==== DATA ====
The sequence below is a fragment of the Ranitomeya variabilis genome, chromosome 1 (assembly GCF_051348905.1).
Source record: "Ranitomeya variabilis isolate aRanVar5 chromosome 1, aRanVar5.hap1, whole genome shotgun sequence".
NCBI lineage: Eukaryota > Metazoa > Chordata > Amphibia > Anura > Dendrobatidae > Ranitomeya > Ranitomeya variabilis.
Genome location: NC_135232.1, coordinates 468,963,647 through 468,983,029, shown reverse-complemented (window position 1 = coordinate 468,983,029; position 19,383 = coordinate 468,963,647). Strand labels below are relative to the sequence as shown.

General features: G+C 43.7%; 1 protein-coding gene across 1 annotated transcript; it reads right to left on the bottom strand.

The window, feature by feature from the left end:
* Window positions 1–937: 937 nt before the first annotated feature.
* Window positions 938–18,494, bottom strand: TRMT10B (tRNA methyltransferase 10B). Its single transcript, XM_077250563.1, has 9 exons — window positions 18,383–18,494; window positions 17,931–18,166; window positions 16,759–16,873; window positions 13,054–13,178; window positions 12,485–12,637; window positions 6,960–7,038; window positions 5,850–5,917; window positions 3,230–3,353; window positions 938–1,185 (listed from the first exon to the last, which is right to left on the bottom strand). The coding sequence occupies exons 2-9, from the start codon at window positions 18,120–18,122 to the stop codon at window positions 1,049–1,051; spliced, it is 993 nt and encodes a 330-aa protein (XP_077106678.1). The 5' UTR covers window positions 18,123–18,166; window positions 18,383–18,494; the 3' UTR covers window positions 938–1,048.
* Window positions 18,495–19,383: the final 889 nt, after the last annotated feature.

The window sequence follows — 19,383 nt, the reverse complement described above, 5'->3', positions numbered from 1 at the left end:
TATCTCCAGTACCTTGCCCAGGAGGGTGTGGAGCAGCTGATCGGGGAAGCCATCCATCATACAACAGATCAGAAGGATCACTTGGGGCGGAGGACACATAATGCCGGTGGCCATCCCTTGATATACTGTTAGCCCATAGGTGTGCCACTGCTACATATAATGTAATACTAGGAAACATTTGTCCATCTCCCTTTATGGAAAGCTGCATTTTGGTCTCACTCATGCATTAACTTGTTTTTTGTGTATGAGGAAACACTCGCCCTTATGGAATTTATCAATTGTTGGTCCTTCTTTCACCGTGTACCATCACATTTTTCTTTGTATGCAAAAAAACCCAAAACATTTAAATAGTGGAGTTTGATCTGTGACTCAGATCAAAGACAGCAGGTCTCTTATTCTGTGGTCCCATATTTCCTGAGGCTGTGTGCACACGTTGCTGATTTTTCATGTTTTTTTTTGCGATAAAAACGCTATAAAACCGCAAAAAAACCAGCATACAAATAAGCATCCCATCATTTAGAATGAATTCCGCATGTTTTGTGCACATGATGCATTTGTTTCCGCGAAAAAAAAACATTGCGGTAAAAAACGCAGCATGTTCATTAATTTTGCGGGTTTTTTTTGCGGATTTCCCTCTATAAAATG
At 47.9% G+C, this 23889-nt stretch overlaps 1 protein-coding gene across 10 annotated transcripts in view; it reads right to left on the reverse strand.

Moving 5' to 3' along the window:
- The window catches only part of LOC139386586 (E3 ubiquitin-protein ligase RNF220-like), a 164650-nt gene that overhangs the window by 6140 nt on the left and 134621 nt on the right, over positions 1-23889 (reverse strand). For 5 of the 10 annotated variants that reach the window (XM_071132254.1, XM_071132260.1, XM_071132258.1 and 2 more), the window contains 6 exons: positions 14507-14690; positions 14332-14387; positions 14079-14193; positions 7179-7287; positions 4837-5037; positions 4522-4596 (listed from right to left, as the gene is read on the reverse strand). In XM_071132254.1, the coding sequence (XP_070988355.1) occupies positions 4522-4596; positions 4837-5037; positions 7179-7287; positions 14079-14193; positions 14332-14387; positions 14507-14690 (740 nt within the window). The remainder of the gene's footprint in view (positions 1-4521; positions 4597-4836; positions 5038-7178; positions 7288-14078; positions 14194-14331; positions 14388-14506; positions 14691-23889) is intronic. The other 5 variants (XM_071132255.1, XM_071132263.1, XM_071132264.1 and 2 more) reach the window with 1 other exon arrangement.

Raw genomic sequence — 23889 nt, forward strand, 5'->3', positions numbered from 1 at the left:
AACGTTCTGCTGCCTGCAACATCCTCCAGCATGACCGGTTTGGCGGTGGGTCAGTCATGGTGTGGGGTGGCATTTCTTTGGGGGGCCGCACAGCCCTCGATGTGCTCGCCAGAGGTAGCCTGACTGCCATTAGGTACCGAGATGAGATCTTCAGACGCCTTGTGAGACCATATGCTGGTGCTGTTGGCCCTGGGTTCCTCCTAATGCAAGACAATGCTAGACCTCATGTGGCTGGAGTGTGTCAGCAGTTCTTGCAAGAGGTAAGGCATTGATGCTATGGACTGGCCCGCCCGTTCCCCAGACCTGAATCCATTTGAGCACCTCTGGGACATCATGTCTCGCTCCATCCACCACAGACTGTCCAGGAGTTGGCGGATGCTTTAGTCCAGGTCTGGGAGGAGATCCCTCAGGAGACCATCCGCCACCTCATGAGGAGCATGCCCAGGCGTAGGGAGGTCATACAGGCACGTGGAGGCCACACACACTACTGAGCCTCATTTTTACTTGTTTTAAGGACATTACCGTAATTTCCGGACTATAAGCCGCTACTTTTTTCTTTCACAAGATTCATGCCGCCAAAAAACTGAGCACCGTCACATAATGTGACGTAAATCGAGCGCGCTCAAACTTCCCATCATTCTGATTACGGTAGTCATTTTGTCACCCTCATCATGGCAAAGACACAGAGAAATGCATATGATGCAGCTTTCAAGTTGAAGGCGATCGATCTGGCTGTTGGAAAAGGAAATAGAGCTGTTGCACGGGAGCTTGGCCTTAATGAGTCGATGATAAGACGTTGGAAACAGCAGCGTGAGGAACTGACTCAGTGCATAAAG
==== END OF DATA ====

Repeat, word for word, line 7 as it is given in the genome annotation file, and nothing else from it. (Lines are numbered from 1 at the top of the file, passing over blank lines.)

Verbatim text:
* Window positions 1–937: 937 nt before the first annotated feature.